Life in Elizabethan England Next

Letter Writing

The Elizabethans and their friends do not seem to have settled on any one form of salutation for letters, such as "Dear Mom..." Overall, the conventions of letter writing were as formal as if they were speaking in person, or perhaps even more so!

Perhaps the most nearly standard brief opening is something like: My humble duty remembered...

Salutations are often long and full of blessings and humility. The date is usually at the end.

In these examples, I have left the punctuation more or less intact, except that they often used a virgule (/) instead of a period to indicate a full stop. They also used commas with considerable abandon, and they do ramble on. The word (sig.) indicates the signature.

Note: Numbers are frequently given in lower case Roman numerals, with the last "i" in a number written as a "j". For example, viij March.

Short notes for special occasions:

To a very noble mother.
Right honourable, with our most humble and dutiful thanks for your ladyship's bountiful goodness towards us all times, my wife and I have made bold to present your Honourable Ladyship with such poor and homely things for a simple new year's gift as this place can afford, beseeching that according to your ladyship's accustomed goodness, you will vouchsafe them in good part; and we shall pray most earnestly to God almighty to send your honourable ladyship many happy healthful new years.

The almighty preserve your ladyship in health and send you a good and comfortable end of all your great troubles and griefs. Wynfield this Tuesday the v of November at viij of the clock at night 1588
Your honour's most dutiful bound obedient servant
(sig.)

The Privy Council to Master William More
(The direction reads: To our very loving friend W. More, Esquire)
After our very hearty recommendations we have thought meet, for good consideration, to require you to signify unto us by your private letter, whether the Earl of Southampton, at present remaining in your house, do come to Common Prayer or not; and in case he have not so done already, then we require you as of yourself to move and persuade him thereunto, and of that he shall do or hath done, and shall answer thereupon, we pray you to advertise us with convenient speed. And so we bid you farewell. From Windsor, the xviij of October, 1570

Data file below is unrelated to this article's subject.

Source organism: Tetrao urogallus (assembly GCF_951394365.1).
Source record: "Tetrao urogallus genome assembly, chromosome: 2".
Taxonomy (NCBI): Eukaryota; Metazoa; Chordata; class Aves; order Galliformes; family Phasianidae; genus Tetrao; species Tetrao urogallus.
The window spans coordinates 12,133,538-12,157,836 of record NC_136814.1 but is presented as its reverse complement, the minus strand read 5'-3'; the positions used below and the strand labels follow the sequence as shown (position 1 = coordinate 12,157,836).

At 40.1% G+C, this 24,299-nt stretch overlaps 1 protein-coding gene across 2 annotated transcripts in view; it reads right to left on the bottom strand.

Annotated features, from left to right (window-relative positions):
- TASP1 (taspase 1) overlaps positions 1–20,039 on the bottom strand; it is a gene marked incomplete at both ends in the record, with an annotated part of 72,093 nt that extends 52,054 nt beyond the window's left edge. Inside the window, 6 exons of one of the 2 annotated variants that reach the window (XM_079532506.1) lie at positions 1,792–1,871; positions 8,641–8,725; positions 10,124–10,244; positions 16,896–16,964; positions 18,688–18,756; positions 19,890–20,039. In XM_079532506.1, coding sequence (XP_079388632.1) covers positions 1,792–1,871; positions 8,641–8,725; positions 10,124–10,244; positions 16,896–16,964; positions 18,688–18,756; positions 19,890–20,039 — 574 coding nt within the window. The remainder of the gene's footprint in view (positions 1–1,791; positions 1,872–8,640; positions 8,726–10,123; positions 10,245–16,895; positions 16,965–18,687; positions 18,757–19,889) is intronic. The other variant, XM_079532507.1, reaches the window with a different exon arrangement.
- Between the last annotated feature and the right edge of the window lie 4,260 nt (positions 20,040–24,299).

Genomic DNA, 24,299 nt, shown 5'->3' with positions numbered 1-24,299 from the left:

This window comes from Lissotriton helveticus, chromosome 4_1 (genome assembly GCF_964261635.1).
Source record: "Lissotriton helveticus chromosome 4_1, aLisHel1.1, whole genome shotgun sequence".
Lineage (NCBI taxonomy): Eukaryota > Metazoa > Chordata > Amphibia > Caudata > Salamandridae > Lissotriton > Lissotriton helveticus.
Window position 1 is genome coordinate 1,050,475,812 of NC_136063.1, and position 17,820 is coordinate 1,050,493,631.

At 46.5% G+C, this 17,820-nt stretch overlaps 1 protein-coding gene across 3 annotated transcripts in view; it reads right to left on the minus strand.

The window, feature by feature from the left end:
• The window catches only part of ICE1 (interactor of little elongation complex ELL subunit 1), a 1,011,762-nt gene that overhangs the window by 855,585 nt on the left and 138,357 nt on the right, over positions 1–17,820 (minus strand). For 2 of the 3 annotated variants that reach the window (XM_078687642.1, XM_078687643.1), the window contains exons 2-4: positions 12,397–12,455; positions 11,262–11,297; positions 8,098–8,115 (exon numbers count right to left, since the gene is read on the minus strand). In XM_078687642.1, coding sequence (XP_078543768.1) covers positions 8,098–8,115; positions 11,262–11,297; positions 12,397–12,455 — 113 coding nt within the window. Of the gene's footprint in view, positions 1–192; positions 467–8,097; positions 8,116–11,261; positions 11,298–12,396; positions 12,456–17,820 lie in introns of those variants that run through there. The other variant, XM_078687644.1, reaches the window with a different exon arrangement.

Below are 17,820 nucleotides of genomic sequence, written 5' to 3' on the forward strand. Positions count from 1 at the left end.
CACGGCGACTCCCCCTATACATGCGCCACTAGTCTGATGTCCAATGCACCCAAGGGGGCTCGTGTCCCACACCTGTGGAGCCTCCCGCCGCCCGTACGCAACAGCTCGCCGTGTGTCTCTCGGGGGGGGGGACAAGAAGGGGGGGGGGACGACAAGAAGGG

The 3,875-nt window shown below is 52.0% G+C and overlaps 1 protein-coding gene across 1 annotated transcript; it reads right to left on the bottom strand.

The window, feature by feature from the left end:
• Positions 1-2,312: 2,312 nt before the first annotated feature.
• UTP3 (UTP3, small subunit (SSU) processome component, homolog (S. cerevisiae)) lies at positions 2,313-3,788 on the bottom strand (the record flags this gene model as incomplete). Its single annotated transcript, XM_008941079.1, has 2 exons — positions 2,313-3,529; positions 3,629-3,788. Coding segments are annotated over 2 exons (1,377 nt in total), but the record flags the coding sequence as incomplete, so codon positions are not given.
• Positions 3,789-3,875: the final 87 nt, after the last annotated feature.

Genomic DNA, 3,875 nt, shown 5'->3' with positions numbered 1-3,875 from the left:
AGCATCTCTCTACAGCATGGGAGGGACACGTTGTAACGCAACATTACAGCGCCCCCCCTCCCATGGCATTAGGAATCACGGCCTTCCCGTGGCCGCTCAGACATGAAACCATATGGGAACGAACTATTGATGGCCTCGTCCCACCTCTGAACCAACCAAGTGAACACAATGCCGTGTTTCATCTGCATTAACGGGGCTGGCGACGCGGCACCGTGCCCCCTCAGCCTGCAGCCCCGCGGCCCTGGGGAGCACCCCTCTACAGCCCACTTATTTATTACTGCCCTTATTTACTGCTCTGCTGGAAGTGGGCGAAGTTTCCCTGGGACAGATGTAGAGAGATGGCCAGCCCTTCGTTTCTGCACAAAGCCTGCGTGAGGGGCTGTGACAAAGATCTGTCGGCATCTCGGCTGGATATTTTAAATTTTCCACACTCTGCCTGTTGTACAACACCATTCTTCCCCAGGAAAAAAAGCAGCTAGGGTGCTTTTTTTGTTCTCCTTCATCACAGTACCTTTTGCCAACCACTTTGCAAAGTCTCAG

Your loving friends,
(signed by) North, Bedford, Leicester, Howard, Cecil, Knollys, Mildmay, & Crofts.

Opening Lines

To a relative
Good uncle, after my heartiest commendations to you and to mine aunt...

To a friend
After my very hearty commendations...

To a mother
My humble duty remembered...

To a noble man
Right Worshipful, My humble duty remembered, hoping in the Almighty of your health and prosperity which on my knees I beseech him to long to continue...

Closing Lines

To a noble relative
Your lordship's assured friend and kinsman
(sig.)

To an equal who has done (or perhaps been asked) a favor
Thus indebted to you for your pains taken for me, I bid you farewell. Sprowston, this xx of April. Your friend,
(sig.)

To a friend
Thus I commit you to god's good protection.
From Hampton Court the 2d of January 1592. Your very assured friend
(sig.)

To a parent
And thus with commendations from my partner and sister with thanks for our good cheer, and not forgetting Aunt Lettyce, with blessing to Mall, nephews Lewis, Harvey, and Nick, and Nan, with our humble duty to my mother we commit you to God this Saturday
17 December
(sig.)

To the Queen
And so I bid your Grace and the rest heartily farewell.
From my house in the Strand this xix of March, 1596, Your assured loving friend
(sig.)

To a noble mother
And so humbly craving your ladyship's daily blessing to us both, we most humbly take our leave, Tutbery the last of December 1605
Your ladyships humble and obedient son
(sig.)

To a brother
I pray you remember my duty to my good mother. This with my kindest commend to you and my good sister, wishing you all happiness, I rest your loving sister
(sig.)
Court at Woodstock
this 26th August 1599

To a kinsman
Your very assured loving friend and kinsman
(sig.)

To a mother
With the remembrance of my humble duty unto you, I humbly take my leave and rest,
Your dutiful and obedient son,
(sig.)

Sources

Dawson and Kennedy-Skipton: Elizabethan Handwriting
Rowse: Southampton, Shakespeare's Patron
The Lisle Letters, Muriel St. Clare Byrne, ed.

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MaggiRos
27 March 2008 mps